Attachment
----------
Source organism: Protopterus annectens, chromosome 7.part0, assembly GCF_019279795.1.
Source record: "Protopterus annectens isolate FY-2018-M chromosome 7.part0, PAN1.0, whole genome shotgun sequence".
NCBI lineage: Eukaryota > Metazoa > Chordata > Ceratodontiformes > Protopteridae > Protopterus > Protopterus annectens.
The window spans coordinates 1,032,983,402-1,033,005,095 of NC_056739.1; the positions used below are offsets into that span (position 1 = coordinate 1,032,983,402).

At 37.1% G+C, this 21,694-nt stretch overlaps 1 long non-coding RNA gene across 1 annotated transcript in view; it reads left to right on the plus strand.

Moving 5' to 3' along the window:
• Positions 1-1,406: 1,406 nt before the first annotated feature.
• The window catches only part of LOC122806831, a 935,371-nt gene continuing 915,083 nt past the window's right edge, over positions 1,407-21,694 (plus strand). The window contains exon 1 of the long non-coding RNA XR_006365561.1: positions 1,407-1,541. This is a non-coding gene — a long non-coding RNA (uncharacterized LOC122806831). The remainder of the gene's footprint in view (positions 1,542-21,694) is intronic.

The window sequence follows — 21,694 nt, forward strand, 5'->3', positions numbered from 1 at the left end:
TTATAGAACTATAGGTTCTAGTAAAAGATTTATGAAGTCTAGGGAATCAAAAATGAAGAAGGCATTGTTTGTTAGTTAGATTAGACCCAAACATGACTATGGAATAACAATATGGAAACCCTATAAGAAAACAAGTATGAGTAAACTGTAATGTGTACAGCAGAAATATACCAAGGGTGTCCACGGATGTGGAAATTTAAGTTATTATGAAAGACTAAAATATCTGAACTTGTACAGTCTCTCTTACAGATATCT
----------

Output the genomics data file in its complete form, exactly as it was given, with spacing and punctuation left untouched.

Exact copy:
Source organism: Protopterus annectens, chromosome 7.part0, assembly GCF_019279795.1.
Source record: "Protopterus annectens isolate FY-2018-M chromosome 7.part0, PAN1.0, whole genome shotgun sequence".
NCBI lineage: Eukaryota > Metazoa > Chordata > Ceratodontiformes > Protopteridae > Protopterus > Protopterus annectens.
The window spans coordinates 1,032,983,402-1,033,005,095 of NC_056739.1; the positions used below are offsets into that span (position 1 = coordinate 1,032,983,402).

At 37.1% G+C, this 21,694-nt stretch overlaps 1 long non-coding RNA gene across 1 annotated transcript in view; it reads left to right on the plus strand.

Moving 5' to 3' along the window:
• Positions 1-1,406: 1,406 nt before the first annotated feature.
• The window catches only part of LOC122806831, a 935,371-nt gene continuing 915,083 nt past the window's right edge, over positions 1,407-21,694 (plus strand). The window contains exon 1 of the long non-coding RNA XR_006365561.1: positions 1,407-1,541. This is a non-coding gene — a long non-coding RNA (uncharacterized LOC122806831). The remainder of the gene's footprint in view (positions 1,542-21,694) is intronic.

The window sequence follows — 21,694 nt, forward strand, 5'->3', positions numbered from 1 at the left end:
TTATAGAACTATAGGTTCTAGTAAAAGATTTATGAAGTCTAGGGAATCAAAAATGAAGAAGGCATTGTTTGTTAGTTAGATTAGACCCAAACATGACTATGGAATAACAATATGGAAACCCTATAAGAAAACAAGTATGAGTAAACTGTAATGTGTACAGCAGAAATATACCAAGGGTGTCCACGGATGTGGAAATTTAAGTTATTATGAAAGACTAAAATATCTGAACTTGTACAGTCTCTCTTACAGATATCT